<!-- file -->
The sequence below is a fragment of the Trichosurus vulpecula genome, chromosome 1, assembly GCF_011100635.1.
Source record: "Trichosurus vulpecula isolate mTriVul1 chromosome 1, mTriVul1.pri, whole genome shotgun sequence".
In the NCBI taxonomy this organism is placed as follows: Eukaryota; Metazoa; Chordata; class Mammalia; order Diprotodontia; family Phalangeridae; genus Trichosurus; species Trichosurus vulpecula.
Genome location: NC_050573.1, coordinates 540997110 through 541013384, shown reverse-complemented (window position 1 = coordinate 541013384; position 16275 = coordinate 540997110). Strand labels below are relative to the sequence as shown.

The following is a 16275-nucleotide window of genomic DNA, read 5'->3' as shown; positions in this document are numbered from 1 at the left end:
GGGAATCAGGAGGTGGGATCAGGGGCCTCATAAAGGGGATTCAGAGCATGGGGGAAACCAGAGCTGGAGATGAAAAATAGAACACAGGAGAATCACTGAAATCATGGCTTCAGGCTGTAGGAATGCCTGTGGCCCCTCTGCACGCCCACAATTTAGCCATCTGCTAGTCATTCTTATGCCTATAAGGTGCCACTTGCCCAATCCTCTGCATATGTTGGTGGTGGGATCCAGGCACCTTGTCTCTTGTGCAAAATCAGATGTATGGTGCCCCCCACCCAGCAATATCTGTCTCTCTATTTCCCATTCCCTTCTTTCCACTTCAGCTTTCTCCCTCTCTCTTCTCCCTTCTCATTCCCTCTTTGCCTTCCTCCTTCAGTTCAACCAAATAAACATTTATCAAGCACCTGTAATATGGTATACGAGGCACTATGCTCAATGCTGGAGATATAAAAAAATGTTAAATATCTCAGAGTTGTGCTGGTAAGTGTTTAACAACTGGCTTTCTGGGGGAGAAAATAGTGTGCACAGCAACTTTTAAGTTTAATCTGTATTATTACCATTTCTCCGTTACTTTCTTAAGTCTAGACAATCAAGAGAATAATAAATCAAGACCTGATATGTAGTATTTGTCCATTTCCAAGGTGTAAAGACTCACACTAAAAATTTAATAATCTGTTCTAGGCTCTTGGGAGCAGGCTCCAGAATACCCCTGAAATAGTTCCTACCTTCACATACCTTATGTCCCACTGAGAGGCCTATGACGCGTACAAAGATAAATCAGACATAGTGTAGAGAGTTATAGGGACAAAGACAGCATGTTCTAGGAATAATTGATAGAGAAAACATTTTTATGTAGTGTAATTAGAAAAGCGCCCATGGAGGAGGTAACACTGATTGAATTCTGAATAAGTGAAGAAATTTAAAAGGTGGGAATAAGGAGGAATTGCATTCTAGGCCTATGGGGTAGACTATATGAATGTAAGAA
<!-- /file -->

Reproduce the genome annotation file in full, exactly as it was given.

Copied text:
The sequence below is a fragment of the Trichosurus vulpecula genome, chromosome 1, assembly GCF_011100635.1.
Source record: "Trichosurus vulpecula isolate mTriVul1 chromosome 1, mTriVul1.pri, whole genome shotgun sequence".
In the NCBI taxonomy this organism is placed as follows: Eukaryota; Metazoa; Chordata; class Mammalia; order Diprotodontia; family Phalangeridae; genus Trichosurus; species Trichosurus vulpecula.
Genome location: NC_050573.1, coordinates 540997110 through 541013384, shown reverse-complemented (window position 1 = coordinate 541013384; position 16275 = coordinate 540997110). Strand labels below are relative to the sequence as shown.

The following is a 16275-nucleotide window of genomic DNA, read 5'->3' as shown; positions in this document are numbered from 1 at the left end:
GGGAATCAGGAGGTGGGATCAGGGGCCTCATAAAGGGGATTCAGAGCATGGGGGAAACCAGAGCTGGAGATGAAAAATAGAACACAGGAGAATCACTGAAATCATGGCTTCAGGCTGTAGGAATGCCTGTGGCCCCTCTGCACGCCCACAATTTAGCCATCTGCTAGTCATTCTTATGCCTATAAGGTGCCACTTGCCCAATCCTCTGCATATGTTGGTGGTGGGATCCAGGCACCTTGTCTCTTGTGCAAAATCAGATGTATGGTGCCCCCCACCCAGCAATATCTGTCTCTCTATTTCCCATTCCCTTCTTTCCACTTCAGCTTTCTCCCTCTCTCTTCTCCCTTCTCATTCCCTCTTTGCCTTCCTCCTTCAGTTCAACCAAATAAACATTTATCAAGCACCTGTAATATGGTATACGAGGCACTATGCTCAATGCTGGAGATATAAAAAAATGTTAAATATCTCAGAGTTGTGCTGGTAAGTGTTTAACAACTGGCTTTCTGGGGGAGAAAATAGTGTGCACAGCAACTTTTAAGTTTAATCTGTATTATTACCATTTCTCCGTTACTTTCTTAAGTCTAGACAATCAAGAGAATAATAAATCAAGACCTGATATGTAGTATTTGTCCATTTCCAAGGTGTAAAGACTCACACTAAAAATTTAATAATCTGTTCTAGGCTCTTGGGAGCAGGCTCCAGAATACCCCTGAAATAGTTCCTACCTTCACATACCTTATGTCCCACTGAGAGGCCTATGACGCGTACAAAGATAAATCAGACATAGTGTAGAGAGTTATAGGGACAAAGACAGCATGTTCTAGGAATAATTGATAGAGAAAACATTTTTATGTAGTGTAATTAGAAAAGCGCCCATGGAGGAGGTAACACTGATTGAATTCTGAATAAGTGAAGAAATTTAAAAGGTGGGAATAAGGAGGAATTGCATTCTAGGCCTATGGGGTAGACTATATGAATGTAAGAA